In the past few weeks, Facebook has made it clear that in order to reach your customers, fans, and anyone else who has "liked" you on its platform, you'll have to pay for Facebook ads. "Organic reach" of content from brands and small businesses has fallen to less than 2 percent of all fans.

Even though experts predicted this, for many small businesses that have invested time and money in building a Facebook following, this is difficult news.

On the one hand, businesses have never before had a free media channel through which to advertise, so this was bound to happen. But on the other hand, though big businesses may be able to swallow the new pay-to-play rules, it's challenging for small businesses that don't think they can afford to advertise.

Here are three simple, actionable takeaways for small businesses wondering what to do next with their Facebook pages:

1. Experiment with Facebook ads.  It may not seem fair, but you can still generate better results with Facebook ads than with most other advertising and marketing platforms. Play around with advanced targeting criteria, and advertise to not only your customers but to their friends.

There are two major advantages to Facebook ads: built-in social context ("Your friend Dave likes this dentist") and incredible targeting options. Facebook has data on 1.2 billion people, and you can target them by interest, job title, age, Zip code, and marital status, to name just a few criteria. You know what's cooler than reaching a billion people on Facebook? Reaching the right 1,000--or 100 or 10--to best expand your business.

2. Experiment with other social-media platforms. That said, it's probably time to expand your social-media marketing program to more channels than just Facebook. Are you on Twitter yet? LinkedIn? Instagram? How about YouTube, SlideShare, Vine, Pinterest, or Foursquare? It can be overwhelming just thinking about all the platforms available to you--but start with a couple that you know (or think) your customers are on and experiment to see if you can get any traction.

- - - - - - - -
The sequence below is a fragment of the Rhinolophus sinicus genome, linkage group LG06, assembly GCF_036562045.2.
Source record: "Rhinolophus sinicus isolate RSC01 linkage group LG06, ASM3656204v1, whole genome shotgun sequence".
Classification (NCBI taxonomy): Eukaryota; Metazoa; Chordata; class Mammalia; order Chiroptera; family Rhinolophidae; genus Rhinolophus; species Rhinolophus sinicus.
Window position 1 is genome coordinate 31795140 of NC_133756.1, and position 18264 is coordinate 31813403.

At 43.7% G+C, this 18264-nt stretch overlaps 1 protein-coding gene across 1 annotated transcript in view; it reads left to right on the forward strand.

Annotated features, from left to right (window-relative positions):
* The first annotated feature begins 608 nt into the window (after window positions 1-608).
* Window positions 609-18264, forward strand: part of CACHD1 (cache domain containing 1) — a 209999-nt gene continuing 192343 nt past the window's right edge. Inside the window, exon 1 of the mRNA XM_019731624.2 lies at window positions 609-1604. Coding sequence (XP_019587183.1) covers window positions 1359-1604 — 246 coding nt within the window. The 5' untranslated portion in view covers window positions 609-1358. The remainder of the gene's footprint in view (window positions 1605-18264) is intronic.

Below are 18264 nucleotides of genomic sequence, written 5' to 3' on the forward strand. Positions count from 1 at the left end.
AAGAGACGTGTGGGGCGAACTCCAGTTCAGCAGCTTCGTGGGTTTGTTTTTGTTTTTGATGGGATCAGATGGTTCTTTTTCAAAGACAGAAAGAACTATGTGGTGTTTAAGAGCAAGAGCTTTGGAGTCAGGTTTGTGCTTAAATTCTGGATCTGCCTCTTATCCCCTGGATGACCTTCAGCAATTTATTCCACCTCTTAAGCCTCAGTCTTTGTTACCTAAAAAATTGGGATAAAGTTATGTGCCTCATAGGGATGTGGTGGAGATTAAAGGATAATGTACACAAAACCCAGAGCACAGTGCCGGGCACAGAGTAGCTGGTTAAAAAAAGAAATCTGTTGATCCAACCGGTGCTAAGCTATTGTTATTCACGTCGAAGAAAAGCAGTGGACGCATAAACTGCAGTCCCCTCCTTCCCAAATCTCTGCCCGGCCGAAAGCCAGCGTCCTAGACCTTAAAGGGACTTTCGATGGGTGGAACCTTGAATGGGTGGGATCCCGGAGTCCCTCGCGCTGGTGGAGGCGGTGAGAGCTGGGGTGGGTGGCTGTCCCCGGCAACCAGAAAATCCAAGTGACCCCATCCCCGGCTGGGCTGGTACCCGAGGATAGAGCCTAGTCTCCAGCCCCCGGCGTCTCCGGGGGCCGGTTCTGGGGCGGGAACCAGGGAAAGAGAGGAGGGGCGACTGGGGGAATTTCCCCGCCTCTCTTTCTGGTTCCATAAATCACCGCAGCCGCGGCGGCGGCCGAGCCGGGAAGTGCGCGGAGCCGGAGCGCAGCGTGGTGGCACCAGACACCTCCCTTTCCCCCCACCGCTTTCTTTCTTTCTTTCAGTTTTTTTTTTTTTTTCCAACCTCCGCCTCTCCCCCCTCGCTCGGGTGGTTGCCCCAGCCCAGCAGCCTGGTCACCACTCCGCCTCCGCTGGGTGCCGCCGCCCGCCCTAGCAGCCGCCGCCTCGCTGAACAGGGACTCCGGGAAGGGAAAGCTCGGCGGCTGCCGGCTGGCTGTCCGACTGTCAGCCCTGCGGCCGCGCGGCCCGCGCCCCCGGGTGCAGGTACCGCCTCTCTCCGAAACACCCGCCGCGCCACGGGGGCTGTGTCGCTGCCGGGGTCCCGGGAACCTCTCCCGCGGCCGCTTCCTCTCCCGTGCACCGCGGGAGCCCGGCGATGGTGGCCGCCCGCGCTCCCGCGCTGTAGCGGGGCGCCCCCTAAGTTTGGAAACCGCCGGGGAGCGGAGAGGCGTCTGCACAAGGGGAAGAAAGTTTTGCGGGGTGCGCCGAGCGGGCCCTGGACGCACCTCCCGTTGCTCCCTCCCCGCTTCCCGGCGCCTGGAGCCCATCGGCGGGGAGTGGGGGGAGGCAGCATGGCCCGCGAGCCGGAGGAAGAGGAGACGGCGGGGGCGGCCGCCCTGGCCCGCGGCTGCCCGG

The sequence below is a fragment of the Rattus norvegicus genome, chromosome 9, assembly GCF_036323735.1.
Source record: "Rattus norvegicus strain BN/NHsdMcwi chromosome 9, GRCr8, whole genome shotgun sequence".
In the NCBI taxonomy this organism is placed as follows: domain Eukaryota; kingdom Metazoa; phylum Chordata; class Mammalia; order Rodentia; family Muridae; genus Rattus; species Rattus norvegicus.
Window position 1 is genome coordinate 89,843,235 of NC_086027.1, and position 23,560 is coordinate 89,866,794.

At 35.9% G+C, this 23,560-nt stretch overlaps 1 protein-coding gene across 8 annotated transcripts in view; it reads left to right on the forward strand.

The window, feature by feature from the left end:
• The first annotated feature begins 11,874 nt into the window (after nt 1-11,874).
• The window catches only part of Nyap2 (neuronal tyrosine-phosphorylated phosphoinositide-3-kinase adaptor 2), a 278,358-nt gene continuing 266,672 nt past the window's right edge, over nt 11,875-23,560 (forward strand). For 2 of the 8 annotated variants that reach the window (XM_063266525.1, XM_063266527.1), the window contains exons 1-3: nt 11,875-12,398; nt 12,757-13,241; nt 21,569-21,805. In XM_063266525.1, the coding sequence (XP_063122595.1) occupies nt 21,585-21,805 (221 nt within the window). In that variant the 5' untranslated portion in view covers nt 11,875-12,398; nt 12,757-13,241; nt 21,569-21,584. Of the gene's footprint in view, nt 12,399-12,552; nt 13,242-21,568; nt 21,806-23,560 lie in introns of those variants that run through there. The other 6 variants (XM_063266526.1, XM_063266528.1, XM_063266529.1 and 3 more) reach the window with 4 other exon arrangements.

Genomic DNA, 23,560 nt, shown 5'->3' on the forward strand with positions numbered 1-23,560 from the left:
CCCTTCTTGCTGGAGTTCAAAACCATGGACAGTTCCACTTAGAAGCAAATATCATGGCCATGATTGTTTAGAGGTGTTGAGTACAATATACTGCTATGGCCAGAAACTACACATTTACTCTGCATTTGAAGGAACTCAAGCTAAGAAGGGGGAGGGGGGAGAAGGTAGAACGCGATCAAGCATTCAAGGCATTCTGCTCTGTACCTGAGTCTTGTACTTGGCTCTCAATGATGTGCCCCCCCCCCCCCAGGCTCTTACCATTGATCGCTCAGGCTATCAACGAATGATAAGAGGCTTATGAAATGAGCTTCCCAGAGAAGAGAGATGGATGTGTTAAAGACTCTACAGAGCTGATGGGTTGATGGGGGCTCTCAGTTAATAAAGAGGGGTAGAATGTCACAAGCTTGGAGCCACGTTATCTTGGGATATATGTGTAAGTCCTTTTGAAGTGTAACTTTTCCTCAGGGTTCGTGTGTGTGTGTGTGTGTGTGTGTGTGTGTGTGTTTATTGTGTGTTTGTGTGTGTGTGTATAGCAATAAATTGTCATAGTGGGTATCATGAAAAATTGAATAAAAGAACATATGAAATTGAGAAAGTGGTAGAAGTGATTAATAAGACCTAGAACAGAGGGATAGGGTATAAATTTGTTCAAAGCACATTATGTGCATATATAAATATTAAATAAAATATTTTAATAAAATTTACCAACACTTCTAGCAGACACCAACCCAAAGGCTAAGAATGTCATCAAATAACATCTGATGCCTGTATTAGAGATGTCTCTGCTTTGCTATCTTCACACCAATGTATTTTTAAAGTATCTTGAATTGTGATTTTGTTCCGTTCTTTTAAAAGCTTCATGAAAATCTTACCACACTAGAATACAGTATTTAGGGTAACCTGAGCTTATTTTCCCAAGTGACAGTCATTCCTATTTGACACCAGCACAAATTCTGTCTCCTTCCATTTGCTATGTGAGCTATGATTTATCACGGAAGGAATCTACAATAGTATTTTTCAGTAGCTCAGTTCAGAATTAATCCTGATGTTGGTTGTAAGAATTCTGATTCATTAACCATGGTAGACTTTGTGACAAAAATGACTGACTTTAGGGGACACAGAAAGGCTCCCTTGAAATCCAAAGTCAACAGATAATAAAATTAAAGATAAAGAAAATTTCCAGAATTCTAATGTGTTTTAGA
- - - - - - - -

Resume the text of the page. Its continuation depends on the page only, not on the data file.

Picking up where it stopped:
Take the same content and ideas you've been sharing on Facebook and change up the messaging a bit before sharing on other social networks. Eventually, all of these platforms will become pay-to-play for businesses, but until they do, you might find better results for your time on a network besides Facebook.

3. Create amazing, authentic content.  Whether you advertise your content or not, it's as important as ever to create and share content that will resonate with your Facebook audience.

Ask insightful questions, share authentic pictures and videos, provide valuable insights and educations, and tell compelling stories. (Here is a free tool we created to give you ideas for social-media content for your business.) Remember, on Facebook, you're not competing with other small businesses, or even big businesses, for people's attention; you're competing with pictures of my best friend's baby.

Knowing you'll now need to pay Facebook to reach your own customers and fans may be frustrating, but if you try these three things, you may just find you can drive stronger results than ever before for your small business on the world's largest social network.

Still looking for help managing Facebook's ad platform? Check out my free webinar this week.